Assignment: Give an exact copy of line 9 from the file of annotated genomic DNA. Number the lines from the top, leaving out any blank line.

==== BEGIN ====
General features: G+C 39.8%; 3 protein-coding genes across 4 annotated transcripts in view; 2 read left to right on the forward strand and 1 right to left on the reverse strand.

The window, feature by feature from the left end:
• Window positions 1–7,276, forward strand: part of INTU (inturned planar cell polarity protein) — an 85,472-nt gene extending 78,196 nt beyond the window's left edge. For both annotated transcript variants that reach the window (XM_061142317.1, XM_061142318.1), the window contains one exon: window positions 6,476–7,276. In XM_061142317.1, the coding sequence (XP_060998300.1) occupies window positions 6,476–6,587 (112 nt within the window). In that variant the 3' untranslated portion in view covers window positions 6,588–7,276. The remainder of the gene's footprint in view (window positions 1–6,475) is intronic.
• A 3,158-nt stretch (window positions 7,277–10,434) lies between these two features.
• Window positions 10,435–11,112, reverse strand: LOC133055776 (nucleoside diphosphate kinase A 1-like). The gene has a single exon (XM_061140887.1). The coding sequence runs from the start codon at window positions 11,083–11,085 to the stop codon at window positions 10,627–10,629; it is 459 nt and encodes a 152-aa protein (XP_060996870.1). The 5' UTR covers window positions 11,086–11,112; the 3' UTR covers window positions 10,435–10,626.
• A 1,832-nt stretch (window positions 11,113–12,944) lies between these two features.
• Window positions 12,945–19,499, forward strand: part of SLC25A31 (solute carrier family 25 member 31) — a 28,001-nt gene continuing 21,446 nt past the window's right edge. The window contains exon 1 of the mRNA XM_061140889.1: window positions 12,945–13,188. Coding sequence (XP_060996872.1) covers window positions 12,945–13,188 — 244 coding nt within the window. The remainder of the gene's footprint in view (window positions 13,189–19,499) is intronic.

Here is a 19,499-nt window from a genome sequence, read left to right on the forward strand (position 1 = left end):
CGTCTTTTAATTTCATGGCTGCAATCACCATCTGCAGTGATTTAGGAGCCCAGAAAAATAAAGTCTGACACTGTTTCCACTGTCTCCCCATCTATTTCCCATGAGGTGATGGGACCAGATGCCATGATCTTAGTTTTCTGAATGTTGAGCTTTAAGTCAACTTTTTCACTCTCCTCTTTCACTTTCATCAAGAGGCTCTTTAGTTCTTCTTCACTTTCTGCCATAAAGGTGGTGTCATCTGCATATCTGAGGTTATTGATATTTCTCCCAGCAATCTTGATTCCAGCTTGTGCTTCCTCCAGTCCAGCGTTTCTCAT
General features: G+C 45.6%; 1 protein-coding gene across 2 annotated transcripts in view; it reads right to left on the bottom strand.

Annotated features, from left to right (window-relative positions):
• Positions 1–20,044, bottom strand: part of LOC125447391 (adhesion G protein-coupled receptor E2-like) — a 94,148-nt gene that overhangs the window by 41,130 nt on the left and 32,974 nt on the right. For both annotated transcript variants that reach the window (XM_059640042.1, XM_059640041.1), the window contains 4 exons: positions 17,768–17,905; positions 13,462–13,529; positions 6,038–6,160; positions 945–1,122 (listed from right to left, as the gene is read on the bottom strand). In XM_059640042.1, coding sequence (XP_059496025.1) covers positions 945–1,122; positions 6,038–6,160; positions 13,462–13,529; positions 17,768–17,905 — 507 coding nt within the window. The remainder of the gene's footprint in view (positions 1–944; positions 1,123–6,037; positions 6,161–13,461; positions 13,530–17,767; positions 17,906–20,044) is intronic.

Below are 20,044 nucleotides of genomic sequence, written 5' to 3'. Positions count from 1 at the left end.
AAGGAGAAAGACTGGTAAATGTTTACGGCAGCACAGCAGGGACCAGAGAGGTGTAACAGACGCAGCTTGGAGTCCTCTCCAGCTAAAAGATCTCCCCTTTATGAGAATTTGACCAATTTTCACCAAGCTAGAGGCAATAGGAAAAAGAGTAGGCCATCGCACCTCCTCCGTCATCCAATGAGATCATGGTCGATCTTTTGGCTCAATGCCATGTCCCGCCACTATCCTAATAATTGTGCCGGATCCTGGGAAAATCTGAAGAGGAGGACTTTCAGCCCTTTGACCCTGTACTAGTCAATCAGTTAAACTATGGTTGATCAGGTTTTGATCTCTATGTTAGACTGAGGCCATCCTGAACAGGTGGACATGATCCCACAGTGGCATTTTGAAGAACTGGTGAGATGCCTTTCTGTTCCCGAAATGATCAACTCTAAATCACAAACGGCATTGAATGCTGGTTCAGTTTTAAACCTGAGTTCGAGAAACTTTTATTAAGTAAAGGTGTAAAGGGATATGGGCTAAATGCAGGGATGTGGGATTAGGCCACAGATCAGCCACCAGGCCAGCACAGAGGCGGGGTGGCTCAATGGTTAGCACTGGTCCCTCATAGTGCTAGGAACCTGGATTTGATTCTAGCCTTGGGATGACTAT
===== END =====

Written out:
CGTCTTTTAATTTCATGGCTGCAATCACCATCTGCAGTGATTTAGGAGCCCAGAAAAATAAAGTCTGACACTGTTTCCACTGTCTCCCCATCTATTTCCCATGAGGTGATGGGACCAGATGCCATGATCTTAGTTTTCTGAATGTTGAGCTTTAAGTCAACTTTTTCACTCTCCTCTTTCACTTTCATCAAGAGGCTCTTTAGTTCTTCTTCACTTTCTGCCATAAAGGTGGTGTCATCTGCATATCTGAGGTTATTGATATTTCTCCCAGCAATCTTGATTCCAGCTTGTGCTTCCTCCAGTCCAGCGTTTCTCAT